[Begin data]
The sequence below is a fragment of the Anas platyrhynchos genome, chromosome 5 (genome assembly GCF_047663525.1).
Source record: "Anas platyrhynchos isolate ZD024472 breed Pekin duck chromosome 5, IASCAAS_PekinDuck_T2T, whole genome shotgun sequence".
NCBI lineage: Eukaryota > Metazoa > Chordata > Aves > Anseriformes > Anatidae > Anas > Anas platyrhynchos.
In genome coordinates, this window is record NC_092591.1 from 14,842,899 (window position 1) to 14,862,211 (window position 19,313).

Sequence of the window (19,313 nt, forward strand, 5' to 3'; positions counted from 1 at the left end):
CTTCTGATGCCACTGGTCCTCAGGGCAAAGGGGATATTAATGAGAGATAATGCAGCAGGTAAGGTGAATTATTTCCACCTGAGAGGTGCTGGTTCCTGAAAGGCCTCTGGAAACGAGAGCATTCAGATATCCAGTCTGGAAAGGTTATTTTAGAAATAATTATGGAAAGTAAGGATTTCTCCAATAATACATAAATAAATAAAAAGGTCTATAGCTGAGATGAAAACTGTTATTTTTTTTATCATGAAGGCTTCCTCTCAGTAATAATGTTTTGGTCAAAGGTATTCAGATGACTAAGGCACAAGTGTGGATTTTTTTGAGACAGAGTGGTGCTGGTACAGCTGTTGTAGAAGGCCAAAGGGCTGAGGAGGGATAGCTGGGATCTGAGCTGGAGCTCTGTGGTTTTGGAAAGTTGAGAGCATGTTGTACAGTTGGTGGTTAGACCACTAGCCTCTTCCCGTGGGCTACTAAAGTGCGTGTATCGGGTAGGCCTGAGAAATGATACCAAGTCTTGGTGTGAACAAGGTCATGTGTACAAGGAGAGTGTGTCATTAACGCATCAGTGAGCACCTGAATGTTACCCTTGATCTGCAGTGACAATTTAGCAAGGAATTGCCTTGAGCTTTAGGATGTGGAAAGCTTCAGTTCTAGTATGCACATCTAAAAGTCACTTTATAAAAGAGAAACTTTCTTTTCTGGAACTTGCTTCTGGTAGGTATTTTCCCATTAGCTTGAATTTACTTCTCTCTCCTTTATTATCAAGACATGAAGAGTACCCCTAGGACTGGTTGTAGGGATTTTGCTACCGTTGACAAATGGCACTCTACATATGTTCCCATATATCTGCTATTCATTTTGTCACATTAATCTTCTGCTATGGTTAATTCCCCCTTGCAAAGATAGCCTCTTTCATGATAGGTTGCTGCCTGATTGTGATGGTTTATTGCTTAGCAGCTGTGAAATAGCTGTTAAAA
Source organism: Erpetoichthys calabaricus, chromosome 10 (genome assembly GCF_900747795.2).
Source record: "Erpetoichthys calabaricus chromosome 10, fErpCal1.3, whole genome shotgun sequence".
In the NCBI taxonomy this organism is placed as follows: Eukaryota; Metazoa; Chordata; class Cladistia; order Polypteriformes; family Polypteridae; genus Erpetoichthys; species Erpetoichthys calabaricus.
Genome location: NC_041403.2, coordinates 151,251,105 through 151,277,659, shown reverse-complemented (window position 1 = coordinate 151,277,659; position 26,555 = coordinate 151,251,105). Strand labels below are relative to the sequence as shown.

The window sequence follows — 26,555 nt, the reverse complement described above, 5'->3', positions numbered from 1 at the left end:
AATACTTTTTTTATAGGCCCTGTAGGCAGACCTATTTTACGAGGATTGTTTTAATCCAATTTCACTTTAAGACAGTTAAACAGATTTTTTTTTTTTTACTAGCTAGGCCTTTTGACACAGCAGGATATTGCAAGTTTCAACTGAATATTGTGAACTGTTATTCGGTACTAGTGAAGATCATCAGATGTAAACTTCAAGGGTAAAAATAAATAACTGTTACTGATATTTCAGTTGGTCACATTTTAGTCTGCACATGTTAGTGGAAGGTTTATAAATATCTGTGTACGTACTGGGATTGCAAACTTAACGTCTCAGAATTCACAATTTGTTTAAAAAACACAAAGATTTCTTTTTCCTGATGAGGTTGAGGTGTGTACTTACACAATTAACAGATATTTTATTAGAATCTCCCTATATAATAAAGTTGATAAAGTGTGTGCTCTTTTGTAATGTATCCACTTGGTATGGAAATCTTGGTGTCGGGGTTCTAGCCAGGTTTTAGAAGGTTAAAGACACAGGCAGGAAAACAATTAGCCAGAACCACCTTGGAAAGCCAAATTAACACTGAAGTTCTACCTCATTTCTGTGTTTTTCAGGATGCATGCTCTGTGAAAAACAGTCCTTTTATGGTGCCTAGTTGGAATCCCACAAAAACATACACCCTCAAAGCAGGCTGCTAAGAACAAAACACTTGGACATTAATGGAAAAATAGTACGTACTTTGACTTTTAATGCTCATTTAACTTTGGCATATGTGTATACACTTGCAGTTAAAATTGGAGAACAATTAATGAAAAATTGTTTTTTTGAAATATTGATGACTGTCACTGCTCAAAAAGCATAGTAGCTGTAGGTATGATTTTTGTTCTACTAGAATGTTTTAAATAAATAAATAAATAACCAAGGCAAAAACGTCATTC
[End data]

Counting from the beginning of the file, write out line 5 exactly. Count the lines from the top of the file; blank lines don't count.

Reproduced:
Sequence of the window (19,313 nt, forward strand, 5' to 3'; positions counted from 1 at the left end):